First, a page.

Throwback to July 5, 2015…
In an effort to fend off the negative impact empty-nesthood can have on couples who devote the better part of their married lives to raising kids, my husband and I took up ballroom dancing.
Two years and three obscenely expensive ballroom dresses later, we find ourselves preparing for our first American Rhythm competition…TOGETHER. Yes, ladies and gentlemen, I finally wore him down and in however many days and hours the counter on the homepage currently displays, we will hit the dance floor at the Atlanta Ballroom Challenge.
Seriously, The Dancing Doctor (as he will be known forever more) bought into the whole ballroom kit and caboodle, right down to the fancy dance pants and made-to-order loose fit Rhythm shirt. Heck I even caught him napping shirtless on the hammock last weekend to “get a little color” on his face and chest. Like he ever cared about that before. Anyway we’ve been practicing incessantly which is awesome because I LOVE BALLROOM DANCING!
There are a fillion-dillion reasons why I love ballroom dancing, but for now here are my top five.
- Number Five – The music. I love music. All kinds. Now The Dancing Doctor and I can dance to any song the band plays at weddings.
- Number Four – The health benefits. Dancing burns calories, improves coordination and core strength, reduces stress and makes you smarter. Seriously. Dynamic brain functions – for example, learning and memorizing patterns and deciding what steps to take and in what order – pave the way for new neural pathways which increases mental capacity. I spend far less time standing in the pantry wondering why I’m there.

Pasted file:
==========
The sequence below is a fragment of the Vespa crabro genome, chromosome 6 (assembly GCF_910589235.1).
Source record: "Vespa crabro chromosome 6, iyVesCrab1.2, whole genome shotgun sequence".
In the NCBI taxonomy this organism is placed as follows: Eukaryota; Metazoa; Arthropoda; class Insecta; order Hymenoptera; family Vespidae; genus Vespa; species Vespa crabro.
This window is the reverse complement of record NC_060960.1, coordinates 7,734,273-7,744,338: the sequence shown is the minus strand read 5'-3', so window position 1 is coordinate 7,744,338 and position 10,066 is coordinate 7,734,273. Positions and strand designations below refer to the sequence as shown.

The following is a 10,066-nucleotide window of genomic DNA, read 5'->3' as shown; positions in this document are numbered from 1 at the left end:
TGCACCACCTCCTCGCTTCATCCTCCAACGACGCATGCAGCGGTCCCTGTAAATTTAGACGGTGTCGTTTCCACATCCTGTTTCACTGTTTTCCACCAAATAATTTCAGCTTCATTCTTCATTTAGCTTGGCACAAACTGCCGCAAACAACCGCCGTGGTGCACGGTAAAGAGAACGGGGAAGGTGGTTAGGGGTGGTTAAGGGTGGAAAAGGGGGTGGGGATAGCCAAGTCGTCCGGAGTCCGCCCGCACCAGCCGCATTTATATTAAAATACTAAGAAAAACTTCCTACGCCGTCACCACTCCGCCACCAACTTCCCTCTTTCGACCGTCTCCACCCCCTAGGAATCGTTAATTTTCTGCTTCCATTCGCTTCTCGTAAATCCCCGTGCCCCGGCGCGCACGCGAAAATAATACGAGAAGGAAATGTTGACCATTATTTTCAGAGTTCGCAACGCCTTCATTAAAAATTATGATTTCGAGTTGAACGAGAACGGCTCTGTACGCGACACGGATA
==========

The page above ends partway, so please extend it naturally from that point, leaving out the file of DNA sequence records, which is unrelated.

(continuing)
- Number 3 – The dresses. (RELATED POST: Say Yes to the Dress)
- Number 2 – The competitive circuit. I finally found something at which The Dancing Doctor and I can compete as a team, which does not involve throwing, catching or hitting a ball with something.
And the Number One reason I love ballroom dancing is (insert drumroll)…
- Traditional gender roles.
You might be surprised to learn traditional gender roles trumps competing with The Dancing Doctor. Why? I detest radical feminism. What does radical feminism have to do with ballroom dancing? Nothing. Absolutely nothing. And that is the point. There is no room for the radical feminist agenda on the dance floor. It’s the last safe haven.
Ballroom dancing is predicated on strict traditional gender roles. Except for every man that ever lived and is yet to be born, there is nothing radical feminists hate more than traditional gender roles. Take for example this page from the Badass Feminist Coloring Book (yes there really is one set for release in August, 2015).Pictures depicting women wearing dresses on restroom signs evidently is on the ever-growing official list of (manufactured) grievances against the “oppressive patriarchy” because
“we live in a world that is so sexist that women still can’t wear pants on public restroom signs.”
Puh-leeze. Let me take a moment to point out we are not talking about actual living, breathing, thinking people who wake up every morning and select an outfit to wear. For the love of Pete, they are just pictures… UNIVERSAL SYMBOLS… used to designate which public restrooms are for men and which are for women (see below). Call me crazy, but wouldn’t we all be